Health Care

National Health Care System (‘Servizio Sanitario Nazionale’) 

Italy has a national health system, similar but not identical to the one used in the UK, France and Spain.  Other European countries, including Germany and Switzerland (and the ACA, for that matter) use a government-regulated insurance approach.

In Italy, all citizens are automatically enrolled in the national health system.  Legal Italian residents who are citizens of another EU country are also entitled to use the health care system under EU reciprocal agreements. Certain family members of those in the previous two categories are also eligible. Legal residents from other countries are allowed to buy into the system.  Premiums are income-based, and range from €400 to €2700 per person per year.

Coverage is comprehensive, and includes things like rehabilitation services which are often treated as supplemental services in the US.  There are no deductibles, and for new registrants, there are no exclusions for pre-existing conditions.  Public system doctors do not make house calls, but the system does provide transportation for the elderly or others in frail health who are unable to get themselves to a treatment facility.

Co-Pays and Other Costs

Coverage includes an unlimited number of visits to your primary care physician, without co-pays.

There are co-pays for certain items like annual blood tests. Co-pays are subject to a statutory maximum, currently €46 (about $50),  but depending on the test can sometimes be less.   Co-pays are waived for those on limited incomes, or for those in certain medical categories like cancer survivors.

Co-pays also apply to consultations with specialists.  If you get a referral from your primary physician, and are willing to take the next available specialist, you pay €46. If you make the appointment on your own, or you want to see a specific doctor, you pay €100 (about $110).

There are no co-pays for emergency room or hospital services.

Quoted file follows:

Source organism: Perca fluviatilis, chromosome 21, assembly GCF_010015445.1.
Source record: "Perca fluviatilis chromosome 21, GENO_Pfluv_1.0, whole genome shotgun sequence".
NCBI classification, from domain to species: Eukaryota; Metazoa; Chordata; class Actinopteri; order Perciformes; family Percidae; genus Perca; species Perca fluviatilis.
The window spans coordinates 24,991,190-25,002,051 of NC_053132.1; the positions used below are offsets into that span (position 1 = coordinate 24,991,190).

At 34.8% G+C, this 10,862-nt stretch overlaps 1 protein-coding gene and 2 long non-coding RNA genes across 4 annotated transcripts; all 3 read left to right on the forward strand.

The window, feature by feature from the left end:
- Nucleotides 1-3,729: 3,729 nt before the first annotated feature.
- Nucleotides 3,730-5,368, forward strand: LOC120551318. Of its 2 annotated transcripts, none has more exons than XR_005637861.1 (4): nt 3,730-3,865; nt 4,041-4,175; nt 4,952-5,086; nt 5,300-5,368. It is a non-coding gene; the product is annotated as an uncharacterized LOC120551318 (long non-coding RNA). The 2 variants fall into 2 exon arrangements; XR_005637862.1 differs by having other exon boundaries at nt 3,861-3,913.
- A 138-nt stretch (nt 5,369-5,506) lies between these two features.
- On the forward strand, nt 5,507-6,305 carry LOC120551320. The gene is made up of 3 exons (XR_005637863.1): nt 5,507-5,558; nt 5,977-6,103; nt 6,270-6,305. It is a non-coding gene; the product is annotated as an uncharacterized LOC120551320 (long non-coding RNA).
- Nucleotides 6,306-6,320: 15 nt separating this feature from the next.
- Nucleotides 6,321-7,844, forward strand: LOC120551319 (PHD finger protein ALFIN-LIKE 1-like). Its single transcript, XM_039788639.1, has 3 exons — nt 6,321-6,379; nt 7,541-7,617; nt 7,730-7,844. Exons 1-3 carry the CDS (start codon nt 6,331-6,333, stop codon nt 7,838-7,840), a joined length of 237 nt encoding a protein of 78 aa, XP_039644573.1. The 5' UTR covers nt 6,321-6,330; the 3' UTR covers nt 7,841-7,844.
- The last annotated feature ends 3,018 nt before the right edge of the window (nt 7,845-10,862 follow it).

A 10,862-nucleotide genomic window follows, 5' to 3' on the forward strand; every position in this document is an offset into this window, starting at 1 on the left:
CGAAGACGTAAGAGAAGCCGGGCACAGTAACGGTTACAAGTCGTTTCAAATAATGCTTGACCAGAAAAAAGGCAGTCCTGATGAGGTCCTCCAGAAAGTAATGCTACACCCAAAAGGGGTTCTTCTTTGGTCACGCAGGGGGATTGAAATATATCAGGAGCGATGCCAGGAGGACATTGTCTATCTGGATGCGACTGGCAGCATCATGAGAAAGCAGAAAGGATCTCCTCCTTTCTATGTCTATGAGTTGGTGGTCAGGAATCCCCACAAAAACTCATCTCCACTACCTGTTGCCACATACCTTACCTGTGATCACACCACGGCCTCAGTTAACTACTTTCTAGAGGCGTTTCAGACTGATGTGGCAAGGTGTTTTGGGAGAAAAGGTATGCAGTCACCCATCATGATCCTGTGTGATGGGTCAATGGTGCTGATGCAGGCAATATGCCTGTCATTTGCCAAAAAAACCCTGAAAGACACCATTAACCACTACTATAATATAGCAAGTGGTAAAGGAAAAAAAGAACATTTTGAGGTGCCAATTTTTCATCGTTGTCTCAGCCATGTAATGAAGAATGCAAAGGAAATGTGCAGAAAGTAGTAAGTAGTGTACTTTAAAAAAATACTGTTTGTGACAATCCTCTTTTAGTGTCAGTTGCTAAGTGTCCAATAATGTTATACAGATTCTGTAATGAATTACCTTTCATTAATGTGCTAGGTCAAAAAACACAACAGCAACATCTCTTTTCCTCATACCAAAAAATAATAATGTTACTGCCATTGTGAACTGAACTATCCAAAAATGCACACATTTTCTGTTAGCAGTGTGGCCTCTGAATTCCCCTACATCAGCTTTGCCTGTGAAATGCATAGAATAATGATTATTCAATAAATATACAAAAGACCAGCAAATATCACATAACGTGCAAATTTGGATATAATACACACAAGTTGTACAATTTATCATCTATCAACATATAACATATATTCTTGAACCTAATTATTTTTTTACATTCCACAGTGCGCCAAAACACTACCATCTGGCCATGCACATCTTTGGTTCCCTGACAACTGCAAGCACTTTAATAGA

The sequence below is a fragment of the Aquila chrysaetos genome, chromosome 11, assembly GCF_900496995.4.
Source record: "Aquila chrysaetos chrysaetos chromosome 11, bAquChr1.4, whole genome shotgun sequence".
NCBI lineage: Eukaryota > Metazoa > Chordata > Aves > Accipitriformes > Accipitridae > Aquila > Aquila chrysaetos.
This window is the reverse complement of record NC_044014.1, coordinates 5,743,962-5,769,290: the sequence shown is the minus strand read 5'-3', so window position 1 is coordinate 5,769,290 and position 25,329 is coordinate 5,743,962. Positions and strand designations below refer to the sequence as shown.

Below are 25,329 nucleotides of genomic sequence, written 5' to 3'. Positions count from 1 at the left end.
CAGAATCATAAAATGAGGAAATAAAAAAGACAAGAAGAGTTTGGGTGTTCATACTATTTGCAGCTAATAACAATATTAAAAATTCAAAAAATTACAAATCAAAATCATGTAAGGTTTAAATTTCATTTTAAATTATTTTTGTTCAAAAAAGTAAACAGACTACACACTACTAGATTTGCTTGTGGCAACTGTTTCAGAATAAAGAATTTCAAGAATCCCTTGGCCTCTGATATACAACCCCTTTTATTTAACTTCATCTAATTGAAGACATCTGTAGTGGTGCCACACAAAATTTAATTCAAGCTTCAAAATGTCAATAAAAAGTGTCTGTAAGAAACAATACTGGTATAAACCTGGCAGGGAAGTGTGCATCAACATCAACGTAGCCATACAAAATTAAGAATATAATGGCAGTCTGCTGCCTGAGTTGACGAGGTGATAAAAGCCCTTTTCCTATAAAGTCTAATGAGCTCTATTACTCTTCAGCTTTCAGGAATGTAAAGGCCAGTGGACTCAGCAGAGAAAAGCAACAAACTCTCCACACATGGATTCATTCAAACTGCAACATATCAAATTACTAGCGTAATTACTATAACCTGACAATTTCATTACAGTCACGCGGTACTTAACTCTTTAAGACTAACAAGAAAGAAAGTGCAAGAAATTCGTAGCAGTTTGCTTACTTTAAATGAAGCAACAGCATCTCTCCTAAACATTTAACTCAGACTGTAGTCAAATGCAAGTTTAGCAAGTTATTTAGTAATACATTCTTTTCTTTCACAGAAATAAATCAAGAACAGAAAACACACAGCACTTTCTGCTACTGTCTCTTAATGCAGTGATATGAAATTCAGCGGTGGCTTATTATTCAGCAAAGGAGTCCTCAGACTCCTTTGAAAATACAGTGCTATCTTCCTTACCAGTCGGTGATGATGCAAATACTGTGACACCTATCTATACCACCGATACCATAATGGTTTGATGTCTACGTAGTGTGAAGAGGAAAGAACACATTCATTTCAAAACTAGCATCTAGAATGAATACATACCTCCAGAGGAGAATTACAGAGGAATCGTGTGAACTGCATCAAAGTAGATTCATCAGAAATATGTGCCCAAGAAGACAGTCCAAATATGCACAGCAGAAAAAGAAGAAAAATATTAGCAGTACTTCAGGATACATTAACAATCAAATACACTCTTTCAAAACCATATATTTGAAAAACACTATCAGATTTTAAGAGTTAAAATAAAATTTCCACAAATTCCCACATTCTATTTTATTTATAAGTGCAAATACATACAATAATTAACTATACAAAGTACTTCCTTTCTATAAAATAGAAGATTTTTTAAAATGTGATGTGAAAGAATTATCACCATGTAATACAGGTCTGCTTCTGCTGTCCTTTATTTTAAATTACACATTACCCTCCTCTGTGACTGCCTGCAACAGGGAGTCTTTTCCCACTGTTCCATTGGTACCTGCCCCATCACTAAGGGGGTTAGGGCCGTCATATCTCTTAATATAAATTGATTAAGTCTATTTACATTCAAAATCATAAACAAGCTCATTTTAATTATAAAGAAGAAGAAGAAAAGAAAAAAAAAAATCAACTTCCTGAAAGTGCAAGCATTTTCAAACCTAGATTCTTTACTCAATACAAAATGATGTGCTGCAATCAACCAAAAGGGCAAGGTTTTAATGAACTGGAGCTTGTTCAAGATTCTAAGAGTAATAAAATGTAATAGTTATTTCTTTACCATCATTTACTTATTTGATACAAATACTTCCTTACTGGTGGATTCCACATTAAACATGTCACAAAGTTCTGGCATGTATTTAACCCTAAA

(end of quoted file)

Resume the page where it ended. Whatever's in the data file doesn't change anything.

Mammograms are free every two years.  If you (or your doctor) want them more frequently, you can schedule them, subject to the standard co-pay.

Drugs prescribed for active conditions (e.g., antibiotics for current infections) are free.  Maintenance drugs are either free or low cost (see “Medications” below).

System Administration

When you are enrolled in the system, you select a primary care doctor who is generally your point of entry.  If you don’t like your doctor, you can change without cost or penalty (although you will have to wait in line at the administrative office).

The system is administered locally.  Within each region, there are smaller administrative areas which ensure that most of your medical care will be provided for by practitioners close to where you live.  In our case, our primary care physician is a 10-minute walk from our house.  Our primary hospital and emergency room is a 10-minute drive from our house, or 20 minutes by bus (served by three bus lines).  Within walking distance from where we live, there is a satellite center for blood tests and immunizations, so you don’t have to go all the way to the hospital.  There is also a small private hospital within walking distance where you can get some services at additional cost.

Although your primary care physician is located in your area, you can actually go to a public system doctor anywhere in the country.   If you want to see a knee specialist in Perugia or a heart specialist in Rome, you are covered, subject to co-pays and availability.  If you have a rare condition and the only available specialist is in another city, the system will cover your train ticket.

The system is set up for efficiency, which is not necessarily the same as convenience for the patient.  If you are very sick, or have a medical emergency, you will be seen quickly, for example only a few days between cancer diagnosis and treatment.  On the other hand, if you go to your doctor with an important but not urgent medical problem, you will probably sit for 2 hours in your doctor’s waiting room.  Most primary care doctors here practice individually, with at most a nurse assisting.

Waiting times for non-urgent specialist consultations, or non-urgent medical procedures, like “extra” mammograms or colonoscopies, can sometimes be months long. If the appointment is truly non-urgent (e.g., you want a second medical opinion to confirm a prior medical conclusion) you may not mind the wait.  And you can sometimes get an appointment quicker if you are willing to go to another doctor in the region, which can be an hour or two away.  Or you can go to a private doctor.

Private System as Supplement

One of the most interesting features of the Italian medical system is the way you can go to a private doctor or a private hospital on a one-off basis, even though you are covered by the national health care system.  This is not the case in the UK (or the US for that matter), where you are either in the public system or the private system, but you generally can’t utilize both systems at the same time.